Two weeks ago, America’s largest banks gave an idea of how they are expecting to be hit by the pandemic, announcing a thumping $38bn worth of loan loss provisions.
This week, Europe’s biggest lenders began signalling how they are preparing for the worst, with Barclays today raising its loan loss provisions to £3.7bn for the year to date and Deutsche Bank raising its loan loss provisions to €761m during April, May and June.
It meant that net losses at Germany’s biggest lender almost doubled to €77m during the quarter.
Today’s showstopper in Europe, though, was Santander – the continent’s biggest bank, after HSBC, by stock market value.
The Spanish lender reported the first quarterly loss in its 163-year history – of €11.1bn – that reflected both loan impairments and a write-down in the value of some assets that came to €12bn.
Half of the latter relate to Santander UK – the business formed following the bank’s £9bn takeover in 2004 of the old Abbey National and its later acquisitions, in the wake of the financial crisis, of Alliance & Leicester and the branch network and deposit book of Bradford & Bingley.
Santander had already written some €1.5bn from the value of Santander in September last year and today’s move takes the total write-down to some €6.1bn.
The write-downs and loan loss provisions meant that, for the first half of 2020 as a whole, Santander reported a loss of €10.8bn.
Ana Botin, the executive chairman of Santander, said: “The past six months have been among the most challenging in our history. The impact of the pandemic has tested us all and I am proud of how Santander has responded.”
She said that, during the second quarter, Santander lent an average of €1.6bn every day.
She added: “While our statutory profit reflects a non-cash revaluation of goodwill… due to the impact of the pandemic on the economic outlook, it has no impact on the group’s balance sheet strength. The foundations of our business remain extremely strong, with capital at the top end of our target range.”
A closer look at Santander’s operations on a country by country basis, though, helps explain why it has written down the value of its UK business to the extent that it has.
During the first half of 2020, underlying profits at Santander UK were down by 76% on the same period last year – compared with falls of 64% in Spain itself, a 56% fall in the US, a 17% fall in Brazil – now the bank’s single most profitable market – and an increase of 4% in Mexico.
Nathan Bostock, chief executive of Santander UK, insisted that results during the half-year had been “materially impacted” by COVID-19.
The bank reported loan impairments for the half year of £376m, up from £69m in the same period last year, while the emergency interest rate cuts by the Bank of England in March, which took Bank Rate from 0.75% to just 0.1%, clipped £129m from Santander UK’s net interest income.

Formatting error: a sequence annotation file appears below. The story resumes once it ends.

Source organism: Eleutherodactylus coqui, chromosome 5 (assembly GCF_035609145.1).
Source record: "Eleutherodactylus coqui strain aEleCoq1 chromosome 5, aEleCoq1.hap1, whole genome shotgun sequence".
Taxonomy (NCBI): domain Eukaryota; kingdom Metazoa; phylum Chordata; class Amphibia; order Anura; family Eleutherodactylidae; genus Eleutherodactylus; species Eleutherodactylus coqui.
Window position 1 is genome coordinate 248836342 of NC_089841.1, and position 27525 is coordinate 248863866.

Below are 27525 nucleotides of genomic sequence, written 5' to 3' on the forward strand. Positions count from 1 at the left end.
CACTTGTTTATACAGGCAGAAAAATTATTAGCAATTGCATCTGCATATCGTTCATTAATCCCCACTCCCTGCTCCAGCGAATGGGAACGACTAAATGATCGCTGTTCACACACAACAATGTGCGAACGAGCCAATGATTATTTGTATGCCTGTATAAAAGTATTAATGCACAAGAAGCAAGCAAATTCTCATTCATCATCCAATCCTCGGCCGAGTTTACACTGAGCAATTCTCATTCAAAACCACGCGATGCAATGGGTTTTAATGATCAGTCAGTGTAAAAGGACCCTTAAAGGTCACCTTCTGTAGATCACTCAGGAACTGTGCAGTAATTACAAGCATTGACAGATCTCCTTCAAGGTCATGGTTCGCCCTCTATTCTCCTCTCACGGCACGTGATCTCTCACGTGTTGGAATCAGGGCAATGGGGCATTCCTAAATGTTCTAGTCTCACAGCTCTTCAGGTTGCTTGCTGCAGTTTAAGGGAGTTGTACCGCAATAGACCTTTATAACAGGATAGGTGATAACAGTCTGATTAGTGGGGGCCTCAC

There is now a spread of just of 1.5% between what Santander UK typically charges borrowers and pays depositors – down from 1.69% in the same period a year ago.
Mr Bostock also had little good news about the outlook for the rest of the year. He said that, despite the significant support for the economy from the government and the Bank, the extent of the economic downturn and future recovery path remained “highly uncertain”.
He said there was a further layer of uncertainty caused by a lack of clarity over the UK’s future trading relationship with the EU.
Mr Bostock said that this meant the bank was looking at a number of economic scenarios that took in a “wide range” of possible outcomes, including a second COVID-19 wave and another lockdown, making it cautious in its outlook.
He added: “Our base case…assumes that the UK economy will experience a short, sharp recession in the first half of 2020 and a slow recovery for the rest of the year and into 2021, driven by the gradual easing of lockdown restrictions and a return to more normalised trading conditions.”
He said that Santander UK, which is the UK’s fourth-largest lender after Lloyds Banking Group/Halifax, Nationwide Building Society and the newly rechristened NatWest Group, had extended payment holidays to 239,000 customers whose £37.1bn worth of home loans represent just over a fifth of the bank’s mortgage book.
Payment holidays were also extended to 28,000 customers with personal loans, 33,000 customers with car loans and 26,000 credit card customers.
The concern for all three of the European banks updating investors today – Barclays, Deutsche and Santander – is that the worst may be yet to come for many of their customers.
For Barclays and Santander UK, for example, the tapering of the furlough scheme and then its eventual winding-up in October is almost certain to result in further job losses.
Meanwhile, in Germany, the government’s furlough scheme is due to come to an end in March next year.
The good news, such as it is, is that Europe’s banking sector, like its American counterpart, entered the pandemic crisis better capitalised than it did the financial crisis.
That may be of little comfort, though, to shareholders both in Britain and on mainland Europe as both the Bank of England and the European Central Bank have ordered lenders not to pay any dividends this year.
That does not only hurt the big institutional investors. Barclays is still thought to have more than 500,000 retail shareholders, a legacy of its takeover of the old Woolwich 20 years ago, while Santander UK is estimated to have getting on for one million.